Chae Kyung Sim definitely does not want to travel to the Moon. Squashed into her aeroplane seat on a recent trip from South Korea to Texas, she tried to pass the time by watching the film First Man, which dramatizes Neil Armstrong’s journey to the Moon. Seeing him in the Apollo capsule made a deep impression on Sim during her uncomfortable flight. “It was so hard to watch him squeezed in the spacecraft,” she says.
Sim much prefers to take her two children out to look at the Moon in the sky. They talk about its brightness and its changing shape, and about how their mother is working to unravel many of its mysteries from right here on Earth.
Inspired by a childhood friend who loved astronomy, Sim originally trained as a planetary astronomer and studied the atmospheres of Jupiter and Saturn. But around the time she got her PhD, in 2014, the South Korean government announced plans to send the nation’s first spacecraft to the Moon. There were very few Korean lunar scientists at the time, so Sim and others scrambled to dream up unique science for the mission.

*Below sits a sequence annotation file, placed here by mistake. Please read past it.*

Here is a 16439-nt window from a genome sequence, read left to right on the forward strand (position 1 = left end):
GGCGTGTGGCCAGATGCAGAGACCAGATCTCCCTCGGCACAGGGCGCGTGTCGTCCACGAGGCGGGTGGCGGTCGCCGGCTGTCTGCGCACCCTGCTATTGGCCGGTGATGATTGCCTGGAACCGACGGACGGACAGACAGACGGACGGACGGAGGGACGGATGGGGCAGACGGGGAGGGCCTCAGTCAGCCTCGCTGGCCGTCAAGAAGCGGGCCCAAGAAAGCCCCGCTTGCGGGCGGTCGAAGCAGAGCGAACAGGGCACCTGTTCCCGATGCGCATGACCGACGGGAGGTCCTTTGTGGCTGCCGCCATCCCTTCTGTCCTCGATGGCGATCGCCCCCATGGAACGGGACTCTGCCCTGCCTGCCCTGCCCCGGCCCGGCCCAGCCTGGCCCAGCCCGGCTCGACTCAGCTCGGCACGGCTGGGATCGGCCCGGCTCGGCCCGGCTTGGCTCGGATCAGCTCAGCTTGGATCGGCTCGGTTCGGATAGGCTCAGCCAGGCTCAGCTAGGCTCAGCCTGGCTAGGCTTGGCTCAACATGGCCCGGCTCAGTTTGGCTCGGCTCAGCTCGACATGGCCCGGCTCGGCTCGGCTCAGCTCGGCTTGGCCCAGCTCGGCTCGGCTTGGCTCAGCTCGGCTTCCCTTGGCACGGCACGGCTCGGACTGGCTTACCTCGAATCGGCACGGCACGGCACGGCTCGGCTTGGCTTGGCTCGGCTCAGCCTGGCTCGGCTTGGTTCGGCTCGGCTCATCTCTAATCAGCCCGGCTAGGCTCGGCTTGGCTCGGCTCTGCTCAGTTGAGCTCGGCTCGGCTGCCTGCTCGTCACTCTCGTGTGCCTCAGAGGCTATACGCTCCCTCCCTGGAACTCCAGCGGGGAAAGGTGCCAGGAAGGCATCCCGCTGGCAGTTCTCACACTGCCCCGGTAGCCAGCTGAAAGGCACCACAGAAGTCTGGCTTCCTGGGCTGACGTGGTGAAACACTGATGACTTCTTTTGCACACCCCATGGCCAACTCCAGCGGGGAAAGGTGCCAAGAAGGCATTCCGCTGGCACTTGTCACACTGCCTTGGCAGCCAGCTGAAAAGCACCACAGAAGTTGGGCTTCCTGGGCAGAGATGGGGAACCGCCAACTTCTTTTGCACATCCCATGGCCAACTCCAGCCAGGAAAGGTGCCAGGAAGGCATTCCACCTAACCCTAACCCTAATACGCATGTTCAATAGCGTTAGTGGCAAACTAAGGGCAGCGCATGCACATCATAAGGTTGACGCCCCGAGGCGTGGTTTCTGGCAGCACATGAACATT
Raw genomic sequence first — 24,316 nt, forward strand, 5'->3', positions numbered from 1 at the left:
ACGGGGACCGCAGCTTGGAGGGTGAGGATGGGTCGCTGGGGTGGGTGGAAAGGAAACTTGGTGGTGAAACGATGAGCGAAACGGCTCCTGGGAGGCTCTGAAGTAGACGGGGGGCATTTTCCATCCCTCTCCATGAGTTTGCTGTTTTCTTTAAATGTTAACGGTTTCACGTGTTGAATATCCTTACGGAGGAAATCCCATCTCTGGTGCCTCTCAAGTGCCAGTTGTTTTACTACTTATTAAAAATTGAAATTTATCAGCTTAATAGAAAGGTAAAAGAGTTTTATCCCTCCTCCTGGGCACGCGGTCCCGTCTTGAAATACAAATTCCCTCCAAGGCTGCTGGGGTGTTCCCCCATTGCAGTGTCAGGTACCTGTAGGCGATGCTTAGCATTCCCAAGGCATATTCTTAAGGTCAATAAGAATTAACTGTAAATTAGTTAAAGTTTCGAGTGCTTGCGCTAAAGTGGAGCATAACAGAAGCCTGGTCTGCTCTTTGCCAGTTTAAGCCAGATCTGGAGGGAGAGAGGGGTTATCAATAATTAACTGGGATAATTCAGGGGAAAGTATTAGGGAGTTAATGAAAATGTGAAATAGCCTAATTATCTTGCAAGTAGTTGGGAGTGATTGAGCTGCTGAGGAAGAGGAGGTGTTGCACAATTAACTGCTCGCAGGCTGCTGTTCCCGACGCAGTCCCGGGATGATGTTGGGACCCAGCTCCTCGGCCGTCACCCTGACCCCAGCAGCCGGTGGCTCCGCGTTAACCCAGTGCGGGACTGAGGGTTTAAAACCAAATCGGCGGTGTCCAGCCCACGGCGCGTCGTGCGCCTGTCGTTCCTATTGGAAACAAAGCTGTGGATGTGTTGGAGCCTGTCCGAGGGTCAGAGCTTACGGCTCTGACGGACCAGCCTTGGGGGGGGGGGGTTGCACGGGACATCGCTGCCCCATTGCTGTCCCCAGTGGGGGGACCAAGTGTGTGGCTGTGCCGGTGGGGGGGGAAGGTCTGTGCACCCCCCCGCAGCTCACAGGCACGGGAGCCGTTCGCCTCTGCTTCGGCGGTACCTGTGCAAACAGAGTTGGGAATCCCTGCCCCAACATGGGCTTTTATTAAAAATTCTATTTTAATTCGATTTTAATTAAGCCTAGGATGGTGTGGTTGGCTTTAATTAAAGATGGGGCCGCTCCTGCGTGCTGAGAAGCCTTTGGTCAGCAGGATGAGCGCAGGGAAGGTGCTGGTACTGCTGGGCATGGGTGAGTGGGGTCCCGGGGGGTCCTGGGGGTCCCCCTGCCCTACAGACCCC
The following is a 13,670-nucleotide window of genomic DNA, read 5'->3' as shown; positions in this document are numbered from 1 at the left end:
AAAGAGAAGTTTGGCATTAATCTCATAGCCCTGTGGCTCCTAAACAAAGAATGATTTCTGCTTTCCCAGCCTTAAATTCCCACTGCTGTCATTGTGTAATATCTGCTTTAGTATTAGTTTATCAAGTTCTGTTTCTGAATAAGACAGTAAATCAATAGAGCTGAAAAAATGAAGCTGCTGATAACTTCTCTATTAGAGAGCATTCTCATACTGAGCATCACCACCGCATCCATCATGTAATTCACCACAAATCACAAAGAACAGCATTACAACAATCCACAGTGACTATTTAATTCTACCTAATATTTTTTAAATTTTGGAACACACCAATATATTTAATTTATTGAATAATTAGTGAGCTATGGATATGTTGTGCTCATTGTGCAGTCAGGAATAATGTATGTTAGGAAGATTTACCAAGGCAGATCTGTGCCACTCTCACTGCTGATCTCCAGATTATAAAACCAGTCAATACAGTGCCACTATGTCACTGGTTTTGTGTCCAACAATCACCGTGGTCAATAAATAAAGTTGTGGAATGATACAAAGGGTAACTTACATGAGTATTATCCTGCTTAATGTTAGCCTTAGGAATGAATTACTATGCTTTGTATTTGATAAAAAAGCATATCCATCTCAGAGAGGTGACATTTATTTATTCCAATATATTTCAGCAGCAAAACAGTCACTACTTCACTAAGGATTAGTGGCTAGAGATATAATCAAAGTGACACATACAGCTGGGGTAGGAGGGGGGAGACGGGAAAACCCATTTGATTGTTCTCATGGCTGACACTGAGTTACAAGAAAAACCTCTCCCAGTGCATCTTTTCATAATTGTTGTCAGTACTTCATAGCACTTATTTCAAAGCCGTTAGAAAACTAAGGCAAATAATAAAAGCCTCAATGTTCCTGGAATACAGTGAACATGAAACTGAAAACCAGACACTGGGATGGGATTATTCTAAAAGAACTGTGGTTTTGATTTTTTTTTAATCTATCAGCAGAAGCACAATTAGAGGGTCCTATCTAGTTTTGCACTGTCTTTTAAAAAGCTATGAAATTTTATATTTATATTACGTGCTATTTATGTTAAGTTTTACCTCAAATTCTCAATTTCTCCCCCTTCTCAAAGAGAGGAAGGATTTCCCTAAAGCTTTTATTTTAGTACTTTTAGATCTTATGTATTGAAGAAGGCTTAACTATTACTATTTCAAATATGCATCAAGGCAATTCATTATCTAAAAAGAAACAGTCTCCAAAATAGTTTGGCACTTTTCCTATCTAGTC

She is now part of a team that is developing a camera that will use polarized light to study the Moon. Polarimetric studies can reveal details of the lunar surface such as how big the dust particles are, which is a sign of how weathered the surface is. The camera will be the highest-resolution polarimetry instrument ever sent to the Moon and will allow scientists to plan for future missions to the surface, says Sim, who is a planetary scientist at Kyung Hee University in Seoul.
Her speciality is space weathering, the process by which a planet’s surface gets darker and redder over time as it is bombarded by meteorite impacts and by the solar wind. Sim has worked to unravelling how much of space weathering on the Moon is caused by those two processes. Untangling the various factors that degrade the surface can help researchers understand the geological history of an area, she says.
In a paper in the press at Icarus4, she and her colleagues found that the amount of iron in lunar soils can cause them to respond differently to space weathering. Understanding those differences could help mission planners to select the types of soil on which they might land a spacecraft.
The South Korean government has talked about future lunar missions, including an eventual lander. For now, its first step towards the Moon — the Korea Pathfinder Lunar Orbiter — is scheduled for launch no earlier than the end of 2020. Once the data start flowing back, Sim expects to use them to compare space weathering on the Moon with that on other airless bodies, such as Mercury. She is also looking forward to showing the world whatever the Korean probe finds.
“As a foreigner, I felt uncomfortable to use other countries’ data, because the money was spent by taxpayers of that country and not our country,” she says. “I want to share Korean data to scientists from other countries.”